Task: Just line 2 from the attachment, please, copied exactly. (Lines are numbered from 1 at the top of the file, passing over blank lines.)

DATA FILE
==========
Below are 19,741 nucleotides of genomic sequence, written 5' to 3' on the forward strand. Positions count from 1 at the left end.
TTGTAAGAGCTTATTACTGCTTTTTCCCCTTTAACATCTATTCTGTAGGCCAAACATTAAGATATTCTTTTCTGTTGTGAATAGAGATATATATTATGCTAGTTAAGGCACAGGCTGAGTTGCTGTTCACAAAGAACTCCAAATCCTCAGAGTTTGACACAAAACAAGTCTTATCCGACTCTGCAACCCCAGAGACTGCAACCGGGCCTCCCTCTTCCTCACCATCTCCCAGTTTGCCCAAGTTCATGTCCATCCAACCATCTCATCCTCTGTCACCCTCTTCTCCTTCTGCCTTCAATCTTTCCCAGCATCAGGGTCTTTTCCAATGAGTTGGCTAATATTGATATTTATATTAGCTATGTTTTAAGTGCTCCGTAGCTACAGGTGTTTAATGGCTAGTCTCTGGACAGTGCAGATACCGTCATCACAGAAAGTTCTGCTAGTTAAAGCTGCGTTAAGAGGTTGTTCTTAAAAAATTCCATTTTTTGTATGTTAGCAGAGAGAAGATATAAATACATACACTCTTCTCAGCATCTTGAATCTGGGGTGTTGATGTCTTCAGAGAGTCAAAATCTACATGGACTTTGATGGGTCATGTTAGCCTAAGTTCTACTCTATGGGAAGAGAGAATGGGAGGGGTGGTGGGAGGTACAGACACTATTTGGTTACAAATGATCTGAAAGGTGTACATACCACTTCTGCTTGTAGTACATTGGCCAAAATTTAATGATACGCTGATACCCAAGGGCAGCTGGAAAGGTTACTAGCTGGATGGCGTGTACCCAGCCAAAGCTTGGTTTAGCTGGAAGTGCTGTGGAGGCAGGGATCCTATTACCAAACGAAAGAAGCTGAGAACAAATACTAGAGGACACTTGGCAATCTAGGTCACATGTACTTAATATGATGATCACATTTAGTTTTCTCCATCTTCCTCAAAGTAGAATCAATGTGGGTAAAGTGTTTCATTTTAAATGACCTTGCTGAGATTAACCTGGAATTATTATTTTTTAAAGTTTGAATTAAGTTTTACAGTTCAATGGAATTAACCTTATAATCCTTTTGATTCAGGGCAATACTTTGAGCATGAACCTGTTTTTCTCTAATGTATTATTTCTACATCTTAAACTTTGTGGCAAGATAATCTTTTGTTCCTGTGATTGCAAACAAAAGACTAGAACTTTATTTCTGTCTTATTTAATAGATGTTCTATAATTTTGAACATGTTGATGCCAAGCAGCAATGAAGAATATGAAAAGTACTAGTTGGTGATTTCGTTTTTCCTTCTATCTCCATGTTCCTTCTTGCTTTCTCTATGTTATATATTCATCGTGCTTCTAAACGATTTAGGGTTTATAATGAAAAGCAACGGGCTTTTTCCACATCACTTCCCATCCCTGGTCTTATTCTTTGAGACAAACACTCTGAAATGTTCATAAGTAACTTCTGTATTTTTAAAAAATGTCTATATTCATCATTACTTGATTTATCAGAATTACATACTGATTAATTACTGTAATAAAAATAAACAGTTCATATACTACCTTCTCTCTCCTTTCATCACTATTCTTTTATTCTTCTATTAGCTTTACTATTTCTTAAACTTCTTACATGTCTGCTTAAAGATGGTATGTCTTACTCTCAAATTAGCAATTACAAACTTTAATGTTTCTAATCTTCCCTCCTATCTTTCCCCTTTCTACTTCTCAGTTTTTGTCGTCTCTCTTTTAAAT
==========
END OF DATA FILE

TTGTAAGAGCTTATTACTGCTTTTTCCCCTTTAACATCTATTCTGTAGGCCAAACATTAAGATATTCTTTTCTGTTGTGAATAGAGATATATATTATGCTAGTTAAGGCACAGGCTGAGTTGCTGTTCACAAAGAACTCCAAATCCTCAGAGTTTGACACAAAACAAGTCTTATCCGACTCTGCAACCCCAGAGACTGCAACCGGGCCTCCCTCTTCCTCACCATCTCCCAGTTTGCCCAAGTTCATGTCCATCCAACCATCTCATCCTCTGTCACCCTCTTCTCCTTCTGCCTTCAATCTTTCCCAGCATCAGGGTCTTTTCCAATGAGTTGGCTAATATTGATATTTATATTAGCTATGTTTTAAGTGCTCCGTAGCTACAGGTGTTTAATGGCTAGTCTCTGGACAGTGCAGATACCGTCATCACAGAAAGTTCTGCTAGTTAAAGCTGCGTTAAGAGGTTGTTCTTAAAAAATTCCATTTTTTGTATGTTAGCAGAGAGAAGATATAAATACATACACTCTTCTCAGCATCTTGAATCTGGGGTGTTGATGTCTTCAGAGAGTCAAAATCTACATGGACTTTGATGGGTCATGTTAGCCTAAGTTCTACTCTATGGGAAGAGAGAATGGGAGGGGTGGTGGGAGGTACAGACACTATTTGGTTACAAATGATCTGAAAGGTGTACATACCACTTCTGCTTGTAGTACATTGGCCAAAATTTAATGATACGCTGATACCCAAGGGCAGCTGGAAAGGTTACTAGCTGGATGGCGTGTACCCAGCCAAAGCTTGGTTTAGCTGGAAGTGCTGTGGAGGCAGGGATCCTATTACCAAACGAAAGAAGCTGAGAACAAATACTAGAGGACACTTGGCAATCTAGGTCACATGTACTTAATATGATGATCACATTTAGTTTTCTCCATCTTCCTCAAAGTAGAATCAATGTGGGTAAAGTGTTTCATTTTAAATGACCTTGCTGAGATTAACCTGGAATTATTATTTTTTAAAGTTTGAATTAAGTTTTACAGTTCAATGGAATTAACCTTATAATCCTTTTGATTCAGGGCAATACTTTGAGCATGAACCTGTTTTTCTCTAATGTATTATTTCTACATCTTAAACTTTGTGGCAAGATAATCTTTTGTTCCTGTGATTGCAAACAAAAGACTAGAACTTTATTTCTGTCTTATTTAATAGATGTTCTATAATTTTGAACATGTTGATGCCAAGCAGCAATGAAGAATATGAAAAGTACTAGTTGGTGATTTCGTTTTTCCTTCTATCTCCATGTTCCTTCTTGCTTTCTCTATGTTATATATTCATCGTGCTTCTAAACGATTTAGGGTTTATAATGAAAAGCAACGGGCTTTTTCCACATCACTTCCCATCCCTGGTCTTATTCTTTGAGACAAACACTCTGAAATGTTCATAAGTAACTTCTGTATTTTTAAAAAATGTCTATATTCATCATTACTTGATTTATCAGAATTACATACTGATTAATTACTGTAATAAAAATAAACAGTTCATATACTACCTTCTCTCTCCTTTCATCACTATTCTTTTATTCTTCTATTAGCTTTACTATTTCTTAAACTTCTTACATGTCTGCTTAAAGATGGTATGTCTTACTCTCAAATTAGCAATTACAAACTTTAATGTTTCTAATCTTCCCTCCTATCTTTCCCCTTTCTACTTCTCAGTTTTTGTCGTCTCTCTTTTAAAT